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Old 09-29-2014, 07:32 AM   #1
Treerider
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Default Ramp etiquette ( in general)

In the last two weeks I have Launched my small fishing boat at a smaller lake in nh, the ramp is not great and the access is not great for turning and backing down, what I have found on this busy ramp was that for the most part the kayakers and canoeists have NO CLUE about launch etiquette!
I was backed down to within ft of the water ready to launch and had canoes dropped in front of me while they go back for gear. Had five canoes across the ramp with no apparent schedule for launching! When I politely asked if two that were blocking if they were going in soon I got an eyeroll and a slow motion launch.
I am thinking that if these folks were charged for launching or perhaps had to donate to fish and game (buy a fish license perhaps) they might smarten up!
I saw perhaps 20 kayaks go by yesterday only two were trolling a line from the kayak, guess which two kayakers stopped to chat.....
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Old 09-29-2014, 08:13 AM   #2
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There should be a seperate thread about launch stories.......some funny and some annoying.I have too many to even begin.
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Old 09-29-2014, 08:47 AM   #3
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Default Ramp etiquette

I agree with SAMIAM about a separate thread for "ramp stories". I spend time during the weekends watching the activity around Wolfeboro's docks area, and this includes their launch ramp. I am always amazed at what I see - boats being launched with no lines ready to tie up; boats with no finders; boats with no drain plugs in place; boats with no people in place; family fights, and family make-ups. Some days I think ramps should be staffed by a two-person team, 1), Judge Judy, the other, 2), Dr Ruth.

Even without a boat I can have an interesting day just watching the start and finish of boating at a local ramp.

Probably, the answer to 'ramp etiquette' is 'common sense and decency'.
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Old 09-29-2014, 08:56 AM   #4
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Quote:
Originally Posted by camp guy View Post
I agree with SAMIAM about a separate thread for "ramp stories". I spend time during the weekends watching the activity around Wolfeboro's docks area, and this includes their launch ramp. I am always amazed at what I see - boats being launched with no lines ready to tie up; boats with no finders; boats with no drain plugs in place; boats with no people in place; family fights, and family make-ups. Some days I think ramps should be staffed by a two-person team, 1), Judge Judy, the other, 2), Dr Ruth.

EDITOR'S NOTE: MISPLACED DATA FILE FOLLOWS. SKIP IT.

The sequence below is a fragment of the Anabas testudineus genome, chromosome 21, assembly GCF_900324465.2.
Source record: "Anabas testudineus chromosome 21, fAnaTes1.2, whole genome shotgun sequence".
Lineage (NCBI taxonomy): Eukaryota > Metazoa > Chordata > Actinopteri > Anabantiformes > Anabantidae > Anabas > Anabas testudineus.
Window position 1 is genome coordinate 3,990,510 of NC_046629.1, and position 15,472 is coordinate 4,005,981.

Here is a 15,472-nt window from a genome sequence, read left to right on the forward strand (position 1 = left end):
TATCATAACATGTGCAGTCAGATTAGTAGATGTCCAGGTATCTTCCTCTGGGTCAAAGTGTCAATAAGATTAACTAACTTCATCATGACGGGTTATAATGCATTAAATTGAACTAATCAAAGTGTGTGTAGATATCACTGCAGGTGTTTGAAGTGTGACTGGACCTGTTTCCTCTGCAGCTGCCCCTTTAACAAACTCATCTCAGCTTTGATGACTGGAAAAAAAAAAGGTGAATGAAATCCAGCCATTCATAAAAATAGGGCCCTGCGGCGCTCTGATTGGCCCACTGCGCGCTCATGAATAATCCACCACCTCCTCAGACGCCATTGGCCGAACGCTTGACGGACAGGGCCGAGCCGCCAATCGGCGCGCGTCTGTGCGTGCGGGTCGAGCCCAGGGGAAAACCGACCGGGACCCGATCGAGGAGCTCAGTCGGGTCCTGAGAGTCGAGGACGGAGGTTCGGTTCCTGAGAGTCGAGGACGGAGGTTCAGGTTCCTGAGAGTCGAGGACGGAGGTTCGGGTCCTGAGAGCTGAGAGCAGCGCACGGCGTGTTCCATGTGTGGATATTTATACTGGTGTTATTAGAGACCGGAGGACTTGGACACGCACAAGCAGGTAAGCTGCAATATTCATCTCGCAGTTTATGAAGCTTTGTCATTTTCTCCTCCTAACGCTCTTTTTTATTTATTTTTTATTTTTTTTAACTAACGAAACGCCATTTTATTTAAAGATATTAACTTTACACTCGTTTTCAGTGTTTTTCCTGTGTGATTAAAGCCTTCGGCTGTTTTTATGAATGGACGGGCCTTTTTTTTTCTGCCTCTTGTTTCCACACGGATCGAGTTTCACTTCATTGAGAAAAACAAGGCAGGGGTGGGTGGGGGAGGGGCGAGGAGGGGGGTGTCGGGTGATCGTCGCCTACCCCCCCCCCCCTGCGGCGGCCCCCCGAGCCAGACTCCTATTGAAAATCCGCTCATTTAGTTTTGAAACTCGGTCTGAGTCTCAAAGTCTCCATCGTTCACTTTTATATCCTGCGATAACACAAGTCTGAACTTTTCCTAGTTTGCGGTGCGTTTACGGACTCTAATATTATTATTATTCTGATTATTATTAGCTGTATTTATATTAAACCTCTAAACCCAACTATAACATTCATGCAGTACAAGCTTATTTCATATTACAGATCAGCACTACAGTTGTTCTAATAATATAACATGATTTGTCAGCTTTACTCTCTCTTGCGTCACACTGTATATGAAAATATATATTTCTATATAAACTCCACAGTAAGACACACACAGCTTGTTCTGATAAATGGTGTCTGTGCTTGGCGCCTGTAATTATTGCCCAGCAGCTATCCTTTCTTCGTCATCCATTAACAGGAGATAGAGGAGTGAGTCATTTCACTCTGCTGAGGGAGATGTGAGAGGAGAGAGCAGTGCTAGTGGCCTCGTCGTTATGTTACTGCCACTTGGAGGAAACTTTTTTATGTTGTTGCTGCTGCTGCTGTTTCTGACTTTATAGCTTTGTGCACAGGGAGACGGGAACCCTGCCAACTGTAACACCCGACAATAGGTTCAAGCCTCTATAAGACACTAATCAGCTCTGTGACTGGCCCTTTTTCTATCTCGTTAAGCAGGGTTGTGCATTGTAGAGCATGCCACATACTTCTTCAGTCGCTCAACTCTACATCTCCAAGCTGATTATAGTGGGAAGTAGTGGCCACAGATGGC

Even without a boat I can have an interesting day just watching the start and finish of boating at a local ramp.

Probably, the answer to 'ramp etiquette' is 'common sense and decency'.
Is it possible to get both things together now a days???
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Old 09-29-2014, 09:49 AM   #5
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Originally Posted by camp guy View Post
I agree with SAMIAM about a separate thread for "ramp stories". I spend time during the weekends watching the activity around Wolfeboro's docks area, and this includes their launch ramp. I am always amazed at what I see - boats being launched with no lines ready to tie up; boats with no finders; boats with no drain plugs in place; boats with no people in place; family fights, and family make-ups. Some days I think ramps should be staffed by a two-person team, 1), Judge Judy, the other, 2), Dr Ruth.

Even without a boat I can have an interesting day just watching the start and finish of boating at a local ramp.

Probably, the answer to 'ramp etiquette' is 'common sense and decency'.
Don't forget people who can't back up a trailer and jackknife
or drive over the sea wall.
How about those who forget to remove the tie downs......or don't have a bow line and the boat drifts away.
Many haven't checked the battery and the boat won't start.
So many fun things at the ramp.
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Old 09-29-2014, 10:04 AM   #6
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Default Paddle Boaters.

Seen this many time. They would try to get their gear in the water while you are in the middle of getting your boat on or off the trailer! Like get the heck out of the way, it is dangerous when you are trying to control a 3000 lbs boat when they are under your feet! There should be a safety course for paddle boaters.
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Old 09-29-2014, 03:03 PM   #7
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..., what I have found on this busy ramp was that for the most part the kayakers and canoeists have NO CLUE about launch etiquette!